Top Embargo Watch posts of 2010, and a short wish list for 2011
At the risk of committing self-plagiarism, I’m doing the same thing here that I just did on Embargo Watch’s sister blog, Retraction Watch. (I’m even using the same picture.)
Embargo Watch is the older sibling, having launched in late February. It too has kept me busy, with 167 posts, also about four per week.
Here are the top five posts, followed by three wishes:
- Why write a blog on embargoes?
- Science gets it (mostly) wrong again: My take on the NASA astrobiology paper
- An arsenic bacteria postmortem: NASA responds, tries to pit blogs vs. “credible media organizations”
- Now it can be told: My take on the Science hominin missing link study embargo
- Nobelist Linda Buck retracts two studies on olfactory networks — and the news is embargoed
The only thing linking them is that they all involve papers in Science — at least, all but the first one. But that doesn’t really tell us much, since two of them are about the same paper.
Still, it’s probably a good opportunity to say that Science has done better, at least according to Embargo Watch, as the year has gone on. Even when I thought the journal didn’t handle things exactly as would have, I was very impressed with Ginger Pinholster’s ability to look at what Science might have done differently on the arsenic bacteria paper. (I would hardly say the same thing of NASA.)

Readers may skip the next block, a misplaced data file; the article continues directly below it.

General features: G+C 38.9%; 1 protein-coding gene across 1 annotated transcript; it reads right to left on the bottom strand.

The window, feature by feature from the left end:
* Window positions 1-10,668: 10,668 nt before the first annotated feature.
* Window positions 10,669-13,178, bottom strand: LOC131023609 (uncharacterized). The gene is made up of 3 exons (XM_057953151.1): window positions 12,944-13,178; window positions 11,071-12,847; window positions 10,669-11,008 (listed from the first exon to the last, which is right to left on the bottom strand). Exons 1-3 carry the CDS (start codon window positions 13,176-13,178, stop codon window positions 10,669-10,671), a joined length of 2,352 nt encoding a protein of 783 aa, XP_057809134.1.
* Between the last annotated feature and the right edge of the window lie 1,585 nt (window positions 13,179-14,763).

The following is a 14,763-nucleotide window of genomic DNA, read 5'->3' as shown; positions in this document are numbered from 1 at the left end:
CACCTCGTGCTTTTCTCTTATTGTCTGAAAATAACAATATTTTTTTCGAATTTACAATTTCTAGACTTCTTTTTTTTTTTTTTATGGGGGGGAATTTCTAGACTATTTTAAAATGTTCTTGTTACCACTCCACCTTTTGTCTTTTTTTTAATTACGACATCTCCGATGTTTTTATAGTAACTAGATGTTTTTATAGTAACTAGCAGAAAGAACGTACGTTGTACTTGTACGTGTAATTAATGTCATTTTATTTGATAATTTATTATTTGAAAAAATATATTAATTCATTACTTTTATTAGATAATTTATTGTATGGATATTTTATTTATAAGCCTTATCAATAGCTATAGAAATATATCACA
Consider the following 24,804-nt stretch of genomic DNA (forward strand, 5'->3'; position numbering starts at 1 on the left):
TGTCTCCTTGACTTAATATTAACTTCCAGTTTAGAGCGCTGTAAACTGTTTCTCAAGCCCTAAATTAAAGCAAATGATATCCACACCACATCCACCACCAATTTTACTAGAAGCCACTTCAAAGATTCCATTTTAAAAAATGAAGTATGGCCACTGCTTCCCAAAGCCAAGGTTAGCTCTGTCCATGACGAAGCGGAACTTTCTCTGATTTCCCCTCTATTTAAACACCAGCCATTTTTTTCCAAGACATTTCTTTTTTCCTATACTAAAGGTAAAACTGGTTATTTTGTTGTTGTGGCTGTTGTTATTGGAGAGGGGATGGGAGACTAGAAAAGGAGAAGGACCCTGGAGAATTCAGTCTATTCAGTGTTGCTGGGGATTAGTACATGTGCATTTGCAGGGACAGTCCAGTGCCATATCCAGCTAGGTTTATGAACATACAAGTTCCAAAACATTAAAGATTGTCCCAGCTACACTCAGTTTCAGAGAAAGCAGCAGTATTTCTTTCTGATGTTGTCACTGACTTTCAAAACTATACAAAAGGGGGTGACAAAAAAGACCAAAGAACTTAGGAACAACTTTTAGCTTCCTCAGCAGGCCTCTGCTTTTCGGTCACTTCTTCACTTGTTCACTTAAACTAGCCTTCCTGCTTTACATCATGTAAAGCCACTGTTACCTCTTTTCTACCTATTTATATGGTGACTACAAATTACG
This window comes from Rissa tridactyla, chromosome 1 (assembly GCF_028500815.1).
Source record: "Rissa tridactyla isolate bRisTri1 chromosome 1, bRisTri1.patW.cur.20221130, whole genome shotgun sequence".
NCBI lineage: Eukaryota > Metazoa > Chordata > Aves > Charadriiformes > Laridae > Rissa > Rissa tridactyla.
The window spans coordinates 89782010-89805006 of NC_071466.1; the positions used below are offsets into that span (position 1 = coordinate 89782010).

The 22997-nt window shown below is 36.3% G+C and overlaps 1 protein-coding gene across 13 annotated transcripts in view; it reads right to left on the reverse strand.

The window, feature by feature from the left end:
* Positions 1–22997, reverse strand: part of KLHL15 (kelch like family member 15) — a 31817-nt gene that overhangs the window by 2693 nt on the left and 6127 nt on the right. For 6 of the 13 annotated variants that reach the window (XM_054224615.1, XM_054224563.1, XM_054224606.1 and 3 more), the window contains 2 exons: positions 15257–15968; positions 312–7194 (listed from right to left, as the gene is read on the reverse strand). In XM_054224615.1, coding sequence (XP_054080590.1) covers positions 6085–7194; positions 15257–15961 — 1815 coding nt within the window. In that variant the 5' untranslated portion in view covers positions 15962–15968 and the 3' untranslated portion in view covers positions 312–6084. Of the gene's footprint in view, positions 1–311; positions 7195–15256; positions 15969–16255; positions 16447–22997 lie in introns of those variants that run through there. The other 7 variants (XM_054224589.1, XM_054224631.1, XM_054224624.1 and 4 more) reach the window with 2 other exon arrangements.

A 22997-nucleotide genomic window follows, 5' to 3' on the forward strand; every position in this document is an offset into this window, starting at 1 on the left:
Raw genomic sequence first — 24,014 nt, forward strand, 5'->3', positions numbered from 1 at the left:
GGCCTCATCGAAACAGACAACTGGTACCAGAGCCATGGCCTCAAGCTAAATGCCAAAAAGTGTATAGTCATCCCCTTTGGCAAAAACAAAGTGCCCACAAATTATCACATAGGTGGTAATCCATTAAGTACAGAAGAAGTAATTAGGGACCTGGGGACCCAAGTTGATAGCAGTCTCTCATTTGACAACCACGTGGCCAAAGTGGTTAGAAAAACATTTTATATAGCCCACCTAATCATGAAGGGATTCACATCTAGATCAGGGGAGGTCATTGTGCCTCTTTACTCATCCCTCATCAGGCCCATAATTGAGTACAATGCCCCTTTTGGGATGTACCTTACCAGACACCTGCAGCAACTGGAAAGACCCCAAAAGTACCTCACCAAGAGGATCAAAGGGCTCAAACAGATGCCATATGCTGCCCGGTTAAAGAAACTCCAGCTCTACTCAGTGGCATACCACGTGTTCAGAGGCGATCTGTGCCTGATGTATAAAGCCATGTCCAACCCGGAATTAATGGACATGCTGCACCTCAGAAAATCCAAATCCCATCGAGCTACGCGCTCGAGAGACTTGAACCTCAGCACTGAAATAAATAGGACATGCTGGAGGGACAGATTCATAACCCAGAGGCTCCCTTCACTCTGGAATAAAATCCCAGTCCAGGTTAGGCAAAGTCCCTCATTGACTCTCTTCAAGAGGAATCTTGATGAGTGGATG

Now to three wishes for 2011:
- An end to “freely available but embargoed.” This just keeps coming up, most recently with the American Society for Cell Biology. How scientific societies think they can embargo material once they’ve posted it online — whether as conference abstracts or as advance online journal papers — still mystifies me. Some societies have seen the error of their ways, and I look forward to more doing so in 2011.
- An end to the short embargo parade. By “short” here, I mean under 24 hours. Maybe that’s too low a bar, but as I’ve said before, we have to start somewhere, and a day is the length of time some journals’ embargo policies say they should give reporters. I’d like to say that with the exception of the New England Journal of Medicine, most journals seem to have abandoned this ridiculous practice. But it’s too soon to tell.
- More honest and transparent justifications for embargo policies. Here’s my suggested language, and rationale, from a November post:
Our embargo policy is in place to ensure as much coverage of research [in our journal/by our society’s members] as possible.
This may divert attention from other important issues in science and medicine. Provided we have a reasonable interval between the release of material and the embargo time, it may also help reporters do a better job covering these studies.
However, policies that bar pre-publication publicity of scientists’ work can also have a chilling effect on the spread of scientific knowledge.
I’m taking aim here at short embargoes, the Ingelfinger Rule, and the effect that the embargo system has on enterprising journalism. (When it comes to that last point, journalists need to look in the mirror just as much as journals do, and this is a way to help them do that.) As I’ve noted before, there’s nothing wrong with self-interest. It’s when journals and societies aren’t upfront about that self-interest that I start to doubt their transparency.
As I wrote at Retraction Watch today (I’ve subbed “Embargo” for “Retraction”):
Thanks to everyone who read Embargo Watch, who sent feedback and criticism, or tipped us off to good items. We couldn’t have done it without you. Happy New Year.